Guest Blogger

Are Books the New Vegetables?

Somedays, I feel like my kiddos look at books like they do vegetables—ick! And somedays, I feel like their parents might, that I have to try to incorporate books in any way possible!

One of the ways I serve up books is through matching “like and like.” The most popular computer activity at my branch is playing Roblox. Although Roblox has yet to capitalize on some aspects of the market like Minecraft, I tell them about the Minecraft handbooks and the Minecraft chapter books. If they aren’t interested in Minecraft books, I share with them some other great reads that we have, such as Gameworld, or Josh Baxter Levels Up.
Every Thursday is Family Night at my branch, and sometimes that means we watch a movie; 80% of the time, that book is based on a movie, and I make sure we have that book there, and tell kids that if they read the book and can tell me which was better- the book or the movie- and why, then they can get their own book from our secret stash to take home.

Another way that I integrate books is through my decorations. When I started working at my branch, the walls were decorated with sports posters, and other posters that had been drawn by a former patron. Now, they’re covered with READ posters. And not just the old-school ones, all of the posters on my wall are from popular books, including Smile, Amulet, Goosebumps, Magnus Chase, and my personal favorite, Timmy Failure. The coloring pages that line my desk are either kids book characters, or I pull out books that match the picture when a child gives it to me to hang up. Butterflies and Pokemon are currently the most popular.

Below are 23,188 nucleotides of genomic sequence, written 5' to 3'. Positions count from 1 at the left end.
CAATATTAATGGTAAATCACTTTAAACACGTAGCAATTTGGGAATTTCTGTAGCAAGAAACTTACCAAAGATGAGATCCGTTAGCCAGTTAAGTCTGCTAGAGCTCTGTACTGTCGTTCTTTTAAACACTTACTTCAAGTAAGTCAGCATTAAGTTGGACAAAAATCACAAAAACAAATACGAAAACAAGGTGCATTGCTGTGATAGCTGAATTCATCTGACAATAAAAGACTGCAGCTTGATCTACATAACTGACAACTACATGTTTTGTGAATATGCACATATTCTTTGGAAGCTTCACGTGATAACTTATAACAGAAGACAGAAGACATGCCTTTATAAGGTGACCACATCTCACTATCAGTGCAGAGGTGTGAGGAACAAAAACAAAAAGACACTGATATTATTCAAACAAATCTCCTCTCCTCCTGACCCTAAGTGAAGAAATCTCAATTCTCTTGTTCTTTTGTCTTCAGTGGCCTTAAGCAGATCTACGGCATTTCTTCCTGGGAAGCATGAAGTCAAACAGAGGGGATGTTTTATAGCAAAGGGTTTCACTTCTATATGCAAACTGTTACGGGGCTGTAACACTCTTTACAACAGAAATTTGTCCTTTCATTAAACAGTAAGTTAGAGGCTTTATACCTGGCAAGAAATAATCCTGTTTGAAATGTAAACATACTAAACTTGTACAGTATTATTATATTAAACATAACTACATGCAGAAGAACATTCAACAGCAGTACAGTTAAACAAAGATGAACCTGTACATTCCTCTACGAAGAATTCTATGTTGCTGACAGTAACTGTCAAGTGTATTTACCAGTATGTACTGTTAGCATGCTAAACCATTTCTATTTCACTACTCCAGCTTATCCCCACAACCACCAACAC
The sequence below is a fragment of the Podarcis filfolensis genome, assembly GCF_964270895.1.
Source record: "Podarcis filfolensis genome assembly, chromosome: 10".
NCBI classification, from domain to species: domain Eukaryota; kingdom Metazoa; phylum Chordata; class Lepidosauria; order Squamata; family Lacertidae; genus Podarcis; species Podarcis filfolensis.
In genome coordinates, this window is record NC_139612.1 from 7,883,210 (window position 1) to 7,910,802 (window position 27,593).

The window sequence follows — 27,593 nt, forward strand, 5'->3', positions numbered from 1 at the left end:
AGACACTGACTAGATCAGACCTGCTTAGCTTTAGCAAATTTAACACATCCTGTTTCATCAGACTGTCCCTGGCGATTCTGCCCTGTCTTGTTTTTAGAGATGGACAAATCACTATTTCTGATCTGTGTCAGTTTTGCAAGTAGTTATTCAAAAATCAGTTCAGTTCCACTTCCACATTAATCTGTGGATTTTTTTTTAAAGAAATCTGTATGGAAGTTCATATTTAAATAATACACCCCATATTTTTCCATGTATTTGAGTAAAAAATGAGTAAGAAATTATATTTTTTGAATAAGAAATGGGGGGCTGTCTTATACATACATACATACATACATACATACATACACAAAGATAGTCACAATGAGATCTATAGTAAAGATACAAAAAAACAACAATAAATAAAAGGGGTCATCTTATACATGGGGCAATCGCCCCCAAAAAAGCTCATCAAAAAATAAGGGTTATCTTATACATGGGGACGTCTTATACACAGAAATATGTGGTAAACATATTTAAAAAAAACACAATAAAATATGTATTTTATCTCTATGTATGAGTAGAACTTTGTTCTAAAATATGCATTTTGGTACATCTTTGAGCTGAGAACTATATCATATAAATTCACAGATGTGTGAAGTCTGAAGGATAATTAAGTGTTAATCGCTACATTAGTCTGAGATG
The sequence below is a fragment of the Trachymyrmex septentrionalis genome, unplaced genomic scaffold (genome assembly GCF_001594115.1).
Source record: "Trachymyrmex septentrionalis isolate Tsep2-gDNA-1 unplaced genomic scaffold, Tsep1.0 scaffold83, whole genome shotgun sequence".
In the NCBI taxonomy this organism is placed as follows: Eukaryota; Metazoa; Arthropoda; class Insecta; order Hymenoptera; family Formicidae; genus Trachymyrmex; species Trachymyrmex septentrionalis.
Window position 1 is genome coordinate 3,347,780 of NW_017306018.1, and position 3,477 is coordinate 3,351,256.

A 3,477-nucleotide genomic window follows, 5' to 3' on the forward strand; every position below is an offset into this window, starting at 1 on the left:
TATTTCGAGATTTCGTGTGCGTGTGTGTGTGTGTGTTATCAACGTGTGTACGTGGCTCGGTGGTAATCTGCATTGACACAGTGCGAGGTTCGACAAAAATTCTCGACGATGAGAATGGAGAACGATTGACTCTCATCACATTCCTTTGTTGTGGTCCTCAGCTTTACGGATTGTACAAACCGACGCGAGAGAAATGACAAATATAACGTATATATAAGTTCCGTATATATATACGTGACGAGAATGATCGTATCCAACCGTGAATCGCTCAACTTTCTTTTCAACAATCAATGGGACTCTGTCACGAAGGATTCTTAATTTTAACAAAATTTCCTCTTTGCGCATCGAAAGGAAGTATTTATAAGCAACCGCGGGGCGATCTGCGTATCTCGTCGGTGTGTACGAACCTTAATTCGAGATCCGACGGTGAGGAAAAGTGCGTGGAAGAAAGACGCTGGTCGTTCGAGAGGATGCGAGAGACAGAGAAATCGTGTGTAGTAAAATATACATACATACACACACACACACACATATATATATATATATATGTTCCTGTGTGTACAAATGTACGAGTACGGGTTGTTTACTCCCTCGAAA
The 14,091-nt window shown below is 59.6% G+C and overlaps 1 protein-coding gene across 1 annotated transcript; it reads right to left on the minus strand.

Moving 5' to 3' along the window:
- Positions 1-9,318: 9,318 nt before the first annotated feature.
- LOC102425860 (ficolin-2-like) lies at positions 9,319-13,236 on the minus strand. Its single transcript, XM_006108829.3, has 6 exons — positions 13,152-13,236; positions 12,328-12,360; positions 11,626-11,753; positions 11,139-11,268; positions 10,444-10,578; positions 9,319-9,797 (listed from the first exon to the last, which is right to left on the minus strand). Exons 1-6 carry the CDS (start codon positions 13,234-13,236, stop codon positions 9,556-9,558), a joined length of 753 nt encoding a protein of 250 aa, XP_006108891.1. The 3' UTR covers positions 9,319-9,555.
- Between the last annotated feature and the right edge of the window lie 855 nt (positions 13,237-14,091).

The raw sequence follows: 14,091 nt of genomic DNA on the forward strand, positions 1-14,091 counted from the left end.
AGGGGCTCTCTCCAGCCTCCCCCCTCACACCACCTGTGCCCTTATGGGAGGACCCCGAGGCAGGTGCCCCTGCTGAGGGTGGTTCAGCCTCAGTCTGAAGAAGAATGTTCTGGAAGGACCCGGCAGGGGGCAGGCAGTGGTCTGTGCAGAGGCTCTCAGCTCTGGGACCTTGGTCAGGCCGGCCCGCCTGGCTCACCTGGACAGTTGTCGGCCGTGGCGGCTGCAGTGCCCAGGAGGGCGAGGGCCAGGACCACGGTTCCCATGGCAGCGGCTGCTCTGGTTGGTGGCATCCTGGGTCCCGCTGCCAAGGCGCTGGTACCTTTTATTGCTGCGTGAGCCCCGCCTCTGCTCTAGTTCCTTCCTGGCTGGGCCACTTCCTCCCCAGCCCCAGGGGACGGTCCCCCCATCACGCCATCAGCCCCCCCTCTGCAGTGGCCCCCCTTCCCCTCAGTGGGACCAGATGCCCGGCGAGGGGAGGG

Although I have a few other ideas, lately I’ve been contemplating a new incentive reading program. As I’m sure most librarians know, food at a program is relatable the iconic quote from Field of Dreams; “Build it and he will come.” With that in mind, and knowing that my kids are more likely to participate if their friends are, I’ve been thinking about setting a community reads goal. If the Children’s Room can collectively read 100 books by December 31, I will host a pizza party on one of our Family Nights. Each time we reach our goal, the start number will go back to 0, and our goal number will go up 50 books. I’m confident we will be able to reach the goal- this summer 65 kids signed up for Summer Reading, and combined they read 203 books- but I wonder if the deadline is too short given the school year.

What are your thoughts? Is the deadline unrealistic? How do you get kids who wouldn’t normally look at a book to pick one up? What have you found works best? What hasn’t worked? Sound off in the comments below, and I promise to provide an update in my next post on what ends up happening.


Today’s guest post was written by Alyson Feldman-Piltch. Alyson is a children’s librarian for the Boston Public Library.  She likes dogs, ice cream, and baseball.  She can be contacted at

Please note that as a guest post, the views expressed here do not represent the official position of ALA or ALSC.

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